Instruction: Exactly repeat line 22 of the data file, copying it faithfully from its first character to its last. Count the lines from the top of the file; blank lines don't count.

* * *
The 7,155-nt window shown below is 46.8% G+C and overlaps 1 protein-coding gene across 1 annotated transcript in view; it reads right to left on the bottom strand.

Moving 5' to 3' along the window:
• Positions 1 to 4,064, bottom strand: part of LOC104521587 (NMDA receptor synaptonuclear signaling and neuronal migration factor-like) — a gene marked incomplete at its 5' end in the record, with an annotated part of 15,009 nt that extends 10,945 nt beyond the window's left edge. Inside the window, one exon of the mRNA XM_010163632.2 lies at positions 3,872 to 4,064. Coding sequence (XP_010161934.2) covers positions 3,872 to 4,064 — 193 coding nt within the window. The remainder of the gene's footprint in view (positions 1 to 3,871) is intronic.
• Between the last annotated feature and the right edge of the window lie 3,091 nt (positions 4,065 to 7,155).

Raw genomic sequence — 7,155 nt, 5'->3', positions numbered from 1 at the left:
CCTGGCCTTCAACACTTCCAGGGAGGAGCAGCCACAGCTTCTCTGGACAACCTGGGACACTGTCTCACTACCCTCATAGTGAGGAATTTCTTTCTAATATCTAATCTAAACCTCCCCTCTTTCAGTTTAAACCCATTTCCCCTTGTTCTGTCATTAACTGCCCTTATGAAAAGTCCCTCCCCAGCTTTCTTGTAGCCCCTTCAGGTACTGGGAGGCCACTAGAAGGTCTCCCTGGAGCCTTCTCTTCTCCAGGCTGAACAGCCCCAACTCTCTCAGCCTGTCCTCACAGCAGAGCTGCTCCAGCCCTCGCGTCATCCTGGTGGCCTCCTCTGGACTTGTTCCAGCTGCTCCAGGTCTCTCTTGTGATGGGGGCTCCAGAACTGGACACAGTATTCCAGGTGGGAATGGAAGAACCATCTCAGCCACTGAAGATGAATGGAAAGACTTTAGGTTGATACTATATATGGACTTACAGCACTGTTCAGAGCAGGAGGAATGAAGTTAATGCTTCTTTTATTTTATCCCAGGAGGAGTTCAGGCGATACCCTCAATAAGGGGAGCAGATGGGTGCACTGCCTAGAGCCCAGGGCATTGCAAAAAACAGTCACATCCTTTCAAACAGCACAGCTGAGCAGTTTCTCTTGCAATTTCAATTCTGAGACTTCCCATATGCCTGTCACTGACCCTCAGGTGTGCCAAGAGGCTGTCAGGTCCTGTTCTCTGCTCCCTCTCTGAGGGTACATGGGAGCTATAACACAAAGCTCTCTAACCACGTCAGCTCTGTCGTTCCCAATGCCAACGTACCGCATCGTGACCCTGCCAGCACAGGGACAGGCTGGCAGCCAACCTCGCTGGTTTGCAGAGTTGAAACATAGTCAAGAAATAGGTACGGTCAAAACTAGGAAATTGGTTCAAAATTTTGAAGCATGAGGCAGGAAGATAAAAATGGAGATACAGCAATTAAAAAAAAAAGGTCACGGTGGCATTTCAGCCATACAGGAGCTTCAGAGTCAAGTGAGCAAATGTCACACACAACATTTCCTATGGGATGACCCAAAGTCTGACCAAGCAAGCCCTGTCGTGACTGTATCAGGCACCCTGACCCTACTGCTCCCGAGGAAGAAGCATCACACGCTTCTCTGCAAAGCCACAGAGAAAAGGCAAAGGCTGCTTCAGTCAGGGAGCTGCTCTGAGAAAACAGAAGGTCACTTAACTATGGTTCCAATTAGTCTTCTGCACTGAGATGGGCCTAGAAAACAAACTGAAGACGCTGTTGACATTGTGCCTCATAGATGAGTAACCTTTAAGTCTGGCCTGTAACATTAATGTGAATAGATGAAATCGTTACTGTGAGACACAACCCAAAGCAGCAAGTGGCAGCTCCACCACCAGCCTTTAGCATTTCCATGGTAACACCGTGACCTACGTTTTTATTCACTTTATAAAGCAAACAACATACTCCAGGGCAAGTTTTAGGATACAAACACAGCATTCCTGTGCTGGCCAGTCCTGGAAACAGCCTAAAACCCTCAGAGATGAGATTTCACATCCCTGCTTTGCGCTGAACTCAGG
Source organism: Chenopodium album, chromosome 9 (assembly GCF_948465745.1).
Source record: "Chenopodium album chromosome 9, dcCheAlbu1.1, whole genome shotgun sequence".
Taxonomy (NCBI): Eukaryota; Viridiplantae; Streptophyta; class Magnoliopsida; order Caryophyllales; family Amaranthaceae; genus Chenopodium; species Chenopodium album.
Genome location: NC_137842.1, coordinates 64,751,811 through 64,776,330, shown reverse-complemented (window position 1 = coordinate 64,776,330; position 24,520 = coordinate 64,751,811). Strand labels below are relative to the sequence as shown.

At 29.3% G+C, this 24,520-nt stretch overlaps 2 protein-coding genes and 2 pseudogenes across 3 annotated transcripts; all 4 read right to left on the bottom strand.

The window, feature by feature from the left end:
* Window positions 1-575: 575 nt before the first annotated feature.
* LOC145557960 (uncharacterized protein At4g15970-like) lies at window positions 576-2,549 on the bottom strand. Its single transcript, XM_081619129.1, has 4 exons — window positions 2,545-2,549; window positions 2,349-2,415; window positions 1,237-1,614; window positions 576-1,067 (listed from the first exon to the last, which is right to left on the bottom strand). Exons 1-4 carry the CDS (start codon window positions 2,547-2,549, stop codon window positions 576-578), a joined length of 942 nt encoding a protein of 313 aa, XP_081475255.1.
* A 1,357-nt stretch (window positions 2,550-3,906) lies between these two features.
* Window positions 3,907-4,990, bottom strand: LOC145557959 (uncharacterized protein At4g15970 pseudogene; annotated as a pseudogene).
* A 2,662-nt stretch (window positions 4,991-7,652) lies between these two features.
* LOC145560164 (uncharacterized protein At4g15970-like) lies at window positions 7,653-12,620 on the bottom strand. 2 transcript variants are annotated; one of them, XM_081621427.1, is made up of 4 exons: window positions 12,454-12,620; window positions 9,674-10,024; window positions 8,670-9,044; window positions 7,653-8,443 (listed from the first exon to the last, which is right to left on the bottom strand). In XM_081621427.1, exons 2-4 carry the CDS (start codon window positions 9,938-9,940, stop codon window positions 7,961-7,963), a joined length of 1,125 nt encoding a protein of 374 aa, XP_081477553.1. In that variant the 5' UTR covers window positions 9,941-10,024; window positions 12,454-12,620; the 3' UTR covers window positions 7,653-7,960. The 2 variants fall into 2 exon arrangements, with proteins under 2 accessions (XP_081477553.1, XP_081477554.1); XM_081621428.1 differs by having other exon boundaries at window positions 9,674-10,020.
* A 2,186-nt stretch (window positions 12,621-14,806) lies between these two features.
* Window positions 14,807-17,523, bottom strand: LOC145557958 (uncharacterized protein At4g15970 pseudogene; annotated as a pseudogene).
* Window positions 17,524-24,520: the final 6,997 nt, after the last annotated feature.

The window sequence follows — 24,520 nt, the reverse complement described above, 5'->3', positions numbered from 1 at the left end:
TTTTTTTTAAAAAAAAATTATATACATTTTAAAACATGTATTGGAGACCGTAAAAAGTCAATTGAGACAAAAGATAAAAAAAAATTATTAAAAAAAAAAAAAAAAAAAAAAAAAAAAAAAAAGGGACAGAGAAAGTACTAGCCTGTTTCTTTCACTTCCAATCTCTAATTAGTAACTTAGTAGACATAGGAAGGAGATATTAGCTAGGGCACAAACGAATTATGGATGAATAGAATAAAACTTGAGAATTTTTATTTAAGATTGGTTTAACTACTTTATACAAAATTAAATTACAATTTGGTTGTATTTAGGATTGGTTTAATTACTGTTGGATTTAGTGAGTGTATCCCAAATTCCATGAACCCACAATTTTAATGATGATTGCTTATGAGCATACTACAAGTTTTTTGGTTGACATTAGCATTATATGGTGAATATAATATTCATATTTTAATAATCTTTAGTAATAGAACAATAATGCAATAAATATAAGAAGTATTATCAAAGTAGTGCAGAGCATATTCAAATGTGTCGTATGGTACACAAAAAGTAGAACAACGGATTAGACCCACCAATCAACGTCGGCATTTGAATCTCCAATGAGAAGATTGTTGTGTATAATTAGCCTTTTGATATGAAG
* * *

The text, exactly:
The window sequence follows — 24,520 nt, the reverse complement described above, 5'->3', positions numbered from 1 at the left end: